For the first time, the Department of Health and Social Care has published statistics on preschool children with mental health conditions.

Findings from the 2017 prevalence survey show that one in eighteen two- to four-year-olds has a condition that meets diagnostic thresholds – which, by definition, causes them significant distress or impairs their functioning.[1] These consist mainly of behavioural disorders, autism spectrum disorder and conditions specific to very early life, including sleeping or feeding problems.

This is low compared to older age groups. For boys, the prevalence of disorders peaks at 14 per cent in 11- to 16-year olds, and for girls, at a striking 24 per cent in ages 17 to 19. As the survey authors note, it can be difficult to identify issues in this very young, and rapidly developing, age group. In addition, prevalence in preschool children is based solely on parental report of symptoms – whereas input from teachers and children themselves at older ages helps to paint a clearer picture of problems.

Despite this, policy-makers should be wary of overlooking very young children – for several reasons.

The overall figure masks substantially higher prevalence in some groups of vulnerable children. Similar to older children, parental mental health is a key risk factor: conditions are more than three times more common in children with parents suffering from difficulties themselves. Lower income children are more than twice as likely to be affected compared to their more affluent peers, with boys from white ethnic backgrounds also at higher risk. One in ten children in the North were identified with a condition compared to only 3 per cent in the South East, and 5 per cent in London and the Midlands and East respectively.

Moreover, these findings follow anecdotal reports of rising incidence of self-harm among children as young as three. The vast majority of lifelong mental health conditions develop in childhood and adolescence, and adverse experiences in very early life have lasting negative consequences for health, attainment and income potential.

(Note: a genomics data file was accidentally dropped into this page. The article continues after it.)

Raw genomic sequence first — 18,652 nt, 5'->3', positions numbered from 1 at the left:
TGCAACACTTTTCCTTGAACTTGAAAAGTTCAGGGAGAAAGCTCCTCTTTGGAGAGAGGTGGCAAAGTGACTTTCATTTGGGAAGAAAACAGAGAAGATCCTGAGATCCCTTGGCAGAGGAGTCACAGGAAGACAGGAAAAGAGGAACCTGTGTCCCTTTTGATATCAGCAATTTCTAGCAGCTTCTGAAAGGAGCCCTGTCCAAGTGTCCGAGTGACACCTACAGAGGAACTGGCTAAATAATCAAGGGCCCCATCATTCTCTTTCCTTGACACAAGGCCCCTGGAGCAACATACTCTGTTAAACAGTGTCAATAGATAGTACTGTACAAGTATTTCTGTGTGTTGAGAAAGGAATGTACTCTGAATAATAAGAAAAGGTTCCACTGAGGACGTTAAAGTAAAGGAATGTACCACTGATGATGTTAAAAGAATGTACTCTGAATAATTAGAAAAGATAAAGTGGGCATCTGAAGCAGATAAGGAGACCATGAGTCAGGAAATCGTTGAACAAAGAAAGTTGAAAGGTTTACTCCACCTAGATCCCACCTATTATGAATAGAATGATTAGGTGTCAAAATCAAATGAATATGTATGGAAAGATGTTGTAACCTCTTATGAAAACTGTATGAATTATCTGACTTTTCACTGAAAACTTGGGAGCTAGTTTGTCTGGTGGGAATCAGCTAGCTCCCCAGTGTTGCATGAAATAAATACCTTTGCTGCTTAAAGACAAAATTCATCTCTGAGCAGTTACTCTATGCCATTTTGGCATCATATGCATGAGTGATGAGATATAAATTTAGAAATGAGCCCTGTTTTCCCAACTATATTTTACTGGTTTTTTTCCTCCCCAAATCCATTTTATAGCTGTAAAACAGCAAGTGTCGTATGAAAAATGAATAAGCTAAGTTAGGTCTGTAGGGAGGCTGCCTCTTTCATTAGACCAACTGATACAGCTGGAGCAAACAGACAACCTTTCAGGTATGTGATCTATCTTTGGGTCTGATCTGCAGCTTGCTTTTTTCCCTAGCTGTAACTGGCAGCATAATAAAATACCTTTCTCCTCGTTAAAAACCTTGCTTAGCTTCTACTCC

EPI’s recent report on the state of child and adolescent mental health services in 2018 found that approximately a quarter of all children referred to specialist services are turned away – with wide variation across the country –  mainly because they do not meet eligibility criteria. Our previous research has highlighted that children with complex issues often do not fit into diagnostic boxes, which can result in those most in need of support missing out; the complexities around diagnosing problems in very young children may exacerbate this risk. Added to this, the significant reduction in child and family early intervention services over the last eight years means that children with lower-level needs may not be able to access help in some areas.

Effectively addressing mental ill health in children requires an up-to-date understanding of the scale of difficulties. These statistics provide a starting point.

Yet more research is required into how emotional ill health presents in very young children, as well as the impact of conditions in this period on later life outcomes.  We need a better understanding of the number of children with mental health needs who do not meet diagnostic thresholds.

This should be coupled with concerted action to tackle the known risk factors for poor mental health in children of all ages. It is widely accepted that prevention and early intervention are best, both for the well-being of those with difficulties and because of the much higher cost of acute treatment; addressing mental ill health in this very young age group is likely to reduce the significantly higher prevalence we see in older children.

An effective strategy must include policies that create and support the conditions for healthy child development and positive early life experiences. The NHS has committed to rolling out mental health services to expectant and new mothers and fathers a positive first step in addressing one of the key contributors to children’s mental health.


[1] These are experimental statistics, defined as official statistics published to involve users and stakeholders in their development, and to introduce quality at an early stage.